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Defra urged to embrace PCR test to refine badger cull policy

Despite spending £360,000 on a trial, Defra appears to be unwilling to embrace a TB test its developers believe could be deployed to detect TB infection in badger setts to underpin a targeted culling policy.
The people behind the PCR test believe it could be deployed to help target badger culling
The people behind the PCR test believe it could be deployed to help target badger culling

Scientists and farmers behind a potentially ground-breaking TB testing technology are urging the Government to give it a chance, claiming it could help refine the badger cull policy.


They have spoken out in response to concerns there is little appetite to develop it further, despite the test showing potential in a Defra-funded study.


Researchers at Warwick University have been working on a qPCR (polymerase chain reaction) test for a number of years to establish whether, and how, it could be used to pick up TB infection in badger setts.


The PCR test has been championed by former Defra Secretary Owen Paterson, who hoped it could ultimately be deployed around farms to underpin a more ‘targeted’ badger culling policy.


A £360,000 Defra-funded study, commissioned by Mr Paterson in 2014, compared Warwick’s qPCR test with five others to establish which performed the best against certain criteria in detecting M.bovis from badger faeces.


The qPCR test, Test B in the chart below, came out top and was described as ’the best overall test’.

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The qPCR test met three out of the five criteria laid out, performing well on sensitivity, the ability to pick up infection. The paper concluded it showed ’good ability to detect low concentrations of M Bovis’.


It was considered ‘borderline’ on two criteria or although on one of these, sensitivity at sett level, this was resolved ’when spiked samples were analysed’.


It was also borderline on the requirement of 80 per cent specificity, suggesting it came up with too many ’false positives’ in what were actually clear samples.


The report concluded: "Only one test (qPCR) appears to be potentially suitable for taking forward to routine use.


"However, its borderline performance against some criteria highlight areas which may need further assessment and validation to fully understand the performance characteristics and utility of the test and hence determine if, and how, it could be best used practically.


"The potential practical use of a badger faecal test will also depend on future Defra policy and how the use of this test would fit alongside other interventions and control policies."


Based on these findings Defra and its TB Eradication Advisory Group appear to have rejected it, for now at least, according to Cornwall farmer Pat Bird, who has followed Warwick University's work on the trial.


Mrs Bird said she understood there had been no further contact with the Warwick team to tweak the qPCR test for ’wider use in the field’ as was intended by the trial.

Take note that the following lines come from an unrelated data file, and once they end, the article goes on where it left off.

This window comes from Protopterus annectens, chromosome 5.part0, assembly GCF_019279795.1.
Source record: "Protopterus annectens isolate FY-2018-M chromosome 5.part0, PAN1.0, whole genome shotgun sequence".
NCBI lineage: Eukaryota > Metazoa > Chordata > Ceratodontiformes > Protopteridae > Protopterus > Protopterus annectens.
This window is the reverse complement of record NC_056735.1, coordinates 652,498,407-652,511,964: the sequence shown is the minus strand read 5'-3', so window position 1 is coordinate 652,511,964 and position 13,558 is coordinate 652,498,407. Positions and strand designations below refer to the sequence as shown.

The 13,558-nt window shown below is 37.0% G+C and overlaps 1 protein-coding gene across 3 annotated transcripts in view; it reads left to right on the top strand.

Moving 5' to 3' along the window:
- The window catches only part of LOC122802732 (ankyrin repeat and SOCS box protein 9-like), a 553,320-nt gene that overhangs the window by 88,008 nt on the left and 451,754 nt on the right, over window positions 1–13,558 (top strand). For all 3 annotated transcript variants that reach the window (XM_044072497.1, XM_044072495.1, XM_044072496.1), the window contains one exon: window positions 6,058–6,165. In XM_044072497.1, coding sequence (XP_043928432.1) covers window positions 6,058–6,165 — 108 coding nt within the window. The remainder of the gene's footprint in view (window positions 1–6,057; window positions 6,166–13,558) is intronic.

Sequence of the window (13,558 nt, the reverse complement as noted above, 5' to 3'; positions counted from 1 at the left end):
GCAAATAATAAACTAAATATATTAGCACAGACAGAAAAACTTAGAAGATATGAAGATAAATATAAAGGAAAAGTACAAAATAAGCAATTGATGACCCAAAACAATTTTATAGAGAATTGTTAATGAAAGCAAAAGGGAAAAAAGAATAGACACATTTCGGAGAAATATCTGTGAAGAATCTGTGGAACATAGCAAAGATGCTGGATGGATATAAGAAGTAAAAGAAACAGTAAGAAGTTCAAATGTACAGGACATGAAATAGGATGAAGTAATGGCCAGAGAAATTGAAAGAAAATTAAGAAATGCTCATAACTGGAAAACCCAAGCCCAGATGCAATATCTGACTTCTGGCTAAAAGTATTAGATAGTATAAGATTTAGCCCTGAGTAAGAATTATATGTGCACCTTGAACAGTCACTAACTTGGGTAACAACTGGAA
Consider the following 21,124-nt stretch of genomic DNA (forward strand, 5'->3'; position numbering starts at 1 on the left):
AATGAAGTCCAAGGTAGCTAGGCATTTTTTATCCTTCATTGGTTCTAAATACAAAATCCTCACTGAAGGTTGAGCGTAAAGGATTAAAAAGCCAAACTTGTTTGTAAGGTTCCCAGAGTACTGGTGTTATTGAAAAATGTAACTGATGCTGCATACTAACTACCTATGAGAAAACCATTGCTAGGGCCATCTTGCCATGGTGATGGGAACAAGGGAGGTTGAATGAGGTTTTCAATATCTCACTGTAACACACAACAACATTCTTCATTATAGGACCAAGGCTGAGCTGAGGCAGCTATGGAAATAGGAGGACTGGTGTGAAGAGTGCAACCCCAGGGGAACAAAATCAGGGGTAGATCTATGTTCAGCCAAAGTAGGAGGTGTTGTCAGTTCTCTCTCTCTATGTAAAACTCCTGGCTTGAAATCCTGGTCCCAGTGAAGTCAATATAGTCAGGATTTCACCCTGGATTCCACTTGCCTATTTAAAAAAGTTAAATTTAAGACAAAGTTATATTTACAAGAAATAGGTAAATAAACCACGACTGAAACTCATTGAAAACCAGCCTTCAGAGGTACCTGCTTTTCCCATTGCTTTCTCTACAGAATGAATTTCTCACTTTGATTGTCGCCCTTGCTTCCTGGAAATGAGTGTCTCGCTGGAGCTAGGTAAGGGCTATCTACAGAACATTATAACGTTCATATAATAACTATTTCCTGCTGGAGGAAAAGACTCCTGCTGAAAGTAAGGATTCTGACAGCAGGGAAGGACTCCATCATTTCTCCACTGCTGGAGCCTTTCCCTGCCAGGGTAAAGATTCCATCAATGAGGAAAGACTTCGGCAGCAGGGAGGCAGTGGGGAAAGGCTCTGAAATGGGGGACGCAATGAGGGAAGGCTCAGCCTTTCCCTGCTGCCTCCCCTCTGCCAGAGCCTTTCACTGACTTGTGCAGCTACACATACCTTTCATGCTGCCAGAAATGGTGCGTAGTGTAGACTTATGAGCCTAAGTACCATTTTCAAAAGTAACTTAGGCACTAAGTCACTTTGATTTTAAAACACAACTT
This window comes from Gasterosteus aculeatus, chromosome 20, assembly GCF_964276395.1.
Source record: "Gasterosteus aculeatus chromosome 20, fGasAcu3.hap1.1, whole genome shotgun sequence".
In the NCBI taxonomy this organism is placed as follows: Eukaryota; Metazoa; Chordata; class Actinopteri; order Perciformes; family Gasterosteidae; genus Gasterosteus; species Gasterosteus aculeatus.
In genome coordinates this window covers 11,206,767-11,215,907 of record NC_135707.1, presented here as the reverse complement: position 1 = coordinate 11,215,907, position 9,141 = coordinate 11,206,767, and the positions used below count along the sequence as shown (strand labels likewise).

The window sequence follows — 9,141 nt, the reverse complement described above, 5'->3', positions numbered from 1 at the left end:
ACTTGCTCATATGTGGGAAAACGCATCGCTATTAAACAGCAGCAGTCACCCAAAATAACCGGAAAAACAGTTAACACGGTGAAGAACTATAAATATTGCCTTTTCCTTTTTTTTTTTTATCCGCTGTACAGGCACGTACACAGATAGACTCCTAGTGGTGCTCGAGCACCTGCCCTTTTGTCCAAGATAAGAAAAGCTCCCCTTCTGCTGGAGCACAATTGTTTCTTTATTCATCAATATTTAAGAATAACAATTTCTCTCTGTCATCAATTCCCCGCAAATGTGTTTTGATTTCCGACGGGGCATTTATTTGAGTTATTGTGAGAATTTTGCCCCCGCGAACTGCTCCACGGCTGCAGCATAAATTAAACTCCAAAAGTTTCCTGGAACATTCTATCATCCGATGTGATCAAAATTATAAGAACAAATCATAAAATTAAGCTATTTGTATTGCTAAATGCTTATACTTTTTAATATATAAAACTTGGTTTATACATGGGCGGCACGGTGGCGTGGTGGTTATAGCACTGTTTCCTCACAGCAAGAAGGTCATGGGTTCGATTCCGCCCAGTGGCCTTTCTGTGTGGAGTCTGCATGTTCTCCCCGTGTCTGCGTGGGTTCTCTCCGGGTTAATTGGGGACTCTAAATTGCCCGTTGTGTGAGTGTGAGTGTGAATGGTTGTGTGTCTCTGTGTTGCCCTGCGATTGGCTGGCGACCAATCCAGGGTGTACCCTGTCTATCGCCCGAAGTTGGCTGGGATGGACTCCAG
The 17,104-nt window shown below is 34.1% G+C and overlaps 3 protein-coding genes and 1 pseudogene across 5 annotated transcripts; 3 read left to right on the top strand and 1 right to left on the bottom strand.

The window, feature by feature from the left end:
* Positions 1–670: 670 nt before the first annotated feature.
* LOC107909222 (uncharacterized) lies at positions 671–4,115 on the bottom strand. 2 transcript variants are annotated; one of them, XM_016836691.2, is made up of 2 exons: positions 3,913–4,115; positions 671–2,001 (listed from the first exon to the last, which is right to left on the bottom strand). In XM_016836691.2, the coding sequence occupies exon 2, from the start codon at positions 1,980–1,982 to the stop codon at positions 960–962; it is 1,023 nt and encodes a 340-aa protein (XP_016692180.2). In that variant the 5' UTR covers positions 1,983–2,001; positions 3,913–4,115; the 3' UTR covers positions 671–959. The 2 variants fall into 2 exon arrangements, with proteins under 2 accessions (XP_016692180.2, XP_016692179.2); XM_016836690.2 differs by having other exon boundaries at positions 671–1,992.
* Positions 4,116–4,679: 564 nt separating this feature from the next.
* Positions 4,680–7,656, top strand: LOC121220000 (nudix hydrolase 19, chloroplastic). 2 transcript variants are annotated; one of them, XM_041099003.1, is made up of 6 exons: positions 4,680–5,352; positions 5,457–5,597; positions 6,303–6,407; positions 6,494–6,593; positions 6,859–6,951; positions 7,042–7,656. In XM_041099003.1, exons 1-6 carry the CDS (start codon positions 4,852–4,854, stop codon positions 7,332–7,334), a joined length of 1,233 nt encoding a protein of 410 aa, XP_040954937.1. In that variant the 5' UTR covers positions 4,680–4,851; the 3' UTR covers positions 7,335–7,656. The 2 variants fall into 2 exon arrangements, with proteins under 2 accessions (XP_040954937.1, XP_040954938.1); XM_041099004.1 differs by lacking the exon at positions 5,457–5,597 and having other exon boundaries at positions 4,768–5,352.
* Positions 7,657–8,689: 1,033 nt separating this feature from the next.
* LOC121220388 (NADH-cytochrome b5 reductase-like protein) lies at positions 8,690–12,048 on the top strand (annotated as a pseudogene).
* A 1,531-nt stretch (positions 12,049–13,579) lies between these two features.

Defra is not commenting on the study but is understood to be still considering its implications.


The big concern, however, even before cost and wider policy considerations, is that if it was used widely in the field, it would produce too many false positives, a problem that could also have political implications given the sensitivity surrounding badger culling.


The scientists, farmers and vets who have worked on the test insist, however, there is plenty of scope for further tweaking and more effort should be made to get it right.


They point to previous studies on the qPCR test by Professor Liz Wellington at Warwick, where using spring/summer samples, qPCR can achieved 100 per cent sensitivity in detecting disease in badger latrines.


It also achieved over 95 per cent specificity, meaning it produced very few ‘false positives’ when the test is used at the group level.

Key differences

This performance was achieved when the test was used at the 'optimum levels' developed by Warwick University. It would be unrealistic to expect these sort of results in the field, given the many variables involved, but those with an interest in the technology believe these figures highlight its potential.


According to Mrs Bird, key differences in the comparative study compared with the criteria developed by Warwick - for example, in the number of samples used, the background prevalence of infection and the volume of M. Bovis - reduced its benefits.


"This trial could be compared to using a recipe to make a loaf of bread, and adding half the amount of yeast the recipe demands: then being surprised when your loaf doesn’t rise to the occasion," she said.


She added: "We believe this test can make a major contribution to detecting infection in badger setts and forming the basis of a more targeted cull policy culling only where disease is present."


"But Defra needs to give it a chance to be tweaked and refined to shows it true potential, especially having invested so much getting this far and given the ill-fated vaccination programme has hit the buffers."


Gloucestershire dairy farmer, Nigel Finch, who took part in Warwick University’s qPCR sett screen test, said it could benefit farmers.


"We have used it, and had we been able to destroy the one sett which tested positive, out of 15 on this farm, we would probably not have lost 38 cattle on a recent test," he said.

PCR and TB

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